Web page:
permission to laugh

Humor requires a mutual understanding. An understanding that, even when people can speak the same language, it can be hard to establish. Sometimes it is cultural reference points. Sometimes it is an understanding between the parties that it is okay to laugh at language mistakes. It is absolutely essential to my mental health that I laugh, truly and deeply. The kind of laughter that bubbles up from your soul, like a popped bottle of champagne. I've been getting stressed out over various things recently, mostly the intense amount of work that I have to get done. I was having a crisis. Completely crisis girl. But yesterday I was studying in the kantina, starting to read up on identity theory again, and get all those sociology words working in my head again. I was not enjoying this. But then one of my Norwegian classmates saw me and came over to talk. She was post oral examing. This would mean giddy. She was giddy, getting over the anxiety that an exam in practical english can induce in a person. This was excellent. There was a great amount of giggling. I needed giggling. It also led to my having someone to go to a concert with. The concert was for part of my thesis research. Really. I shouldn't be dreading working on schoolwork so much when part of it means going to concerts. How much more awesome does studying get?

So I went to see Harv play at Grillen last night. As part of my thesis/sociological observations. The concert drew a relatively large crowd, but I'm not sure how many, because I'm really bad at estimating things like that. It is possible that I can get an accurate head count from the concert organizers. I spoke to them briefly at a table in the school on Wednesday, and they thought it was cool enough that I'm here in Bø that they introduced me to the band. Sweet. I got to shake the hand of Magnus Stinnerbom. He's played with Hedningarna. Though Harv has been getting more interesting in recent years too. And it makes a difference to see a show in a Scandinavian country. There are jokes based on cultural reference points that they can tell. I'm guessing that there were about 50 people in attendance; probably more than half of them were between 20 and 30-ish. And so far as I could tell, everyone was really into it. Two of the Danes I've met here even danced. They were good dancers too. The band sang a song well known to all Norwegians, though I didn't get it, my classmate should be able to explain it to me a little better. It was a really fun tune at any rate. I'd like to learn it. They were also telling jokes about Norwegian dialects, actually speaking in the dialects. The crowd really enjoyed this, and most surprising of all to me, they demanded two encores, and got them. Both aspects of this surprised me. And awed me. Of course, they were selling their cds, but because I'm on the NorthSide buyer's service, I already had the disks. The exact same disks. I don't understand completely why the band would be selling NorthSide cds in Norway, but they were. So I didn't buy a cd, and thus I didn't get a signed cd out of the evening. Instead I loaned my classmate 150 kroner so that she could get a cd to have signed. But she didn't get introduced to the band.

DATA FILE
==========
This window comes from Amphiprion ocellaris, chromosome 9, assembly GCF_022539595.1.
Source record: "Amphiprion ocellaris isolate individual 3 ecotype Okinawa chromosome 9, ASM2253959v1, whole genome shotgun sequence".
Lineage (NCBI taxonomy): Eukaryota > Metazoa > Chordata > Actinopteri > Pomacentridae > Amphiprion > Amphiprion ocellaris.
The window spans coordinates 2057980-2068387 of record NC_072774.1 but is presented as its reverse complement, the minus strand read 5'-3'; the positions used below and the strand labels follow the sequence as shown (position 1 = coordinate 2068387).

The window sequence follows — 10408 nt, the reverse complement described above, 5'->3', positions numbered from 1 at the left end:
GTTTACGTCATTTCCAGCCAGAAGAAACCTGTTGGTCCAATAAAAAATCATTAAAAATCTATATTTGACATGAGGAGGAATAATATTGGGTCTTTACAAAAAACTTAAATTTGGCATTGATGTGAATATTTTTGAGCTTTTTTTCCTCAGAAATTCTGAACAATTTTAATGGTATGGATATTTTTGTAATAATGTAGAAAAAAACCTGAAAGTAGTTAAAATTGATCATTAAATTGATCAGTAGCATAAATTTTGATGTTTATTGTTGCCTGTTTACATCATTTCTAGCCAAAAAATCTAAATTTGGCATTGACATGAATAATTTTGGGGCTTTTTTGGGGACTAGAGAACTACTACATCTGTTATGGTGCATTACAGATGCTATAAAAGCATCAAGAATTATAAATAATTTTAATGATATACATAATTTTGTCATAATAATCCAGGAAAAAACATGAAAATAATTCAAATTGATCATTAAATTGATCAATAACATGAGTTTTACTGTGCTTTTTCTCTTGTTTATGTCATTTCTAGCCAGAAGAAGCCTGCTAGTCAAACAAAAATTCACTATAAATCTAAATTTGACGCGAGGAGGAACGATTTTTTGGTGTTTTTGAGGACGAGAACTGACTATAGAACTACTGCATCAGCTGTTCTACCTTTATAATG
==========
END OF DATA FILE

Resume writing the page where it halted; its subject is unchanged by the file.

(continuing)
After the show there was much laughter and joking with my classmate. We discussed making her my Norwegian cousin, because her family is from a place about two hours away from the area that my great grandmother emigrated from, and I don't know my Norwegian family. Also, the job coordinator from Kroa was there, skipping the fattigmannsdisco to see Harv, but she had to go back to work afterward. And I met a couple of my classmate's friends, who dragged us over to the Bull Inn (O'Bulligans as we Americans have renamed it), for a final drink for them, and some water for us. On the way back home, back to climb up our kjempe big hill (or small portion of a mountain), we saw the Danes still sitting outside Grillen talking. They hailed me as we went past. It was nice. Vennelig, koselig, deilig.

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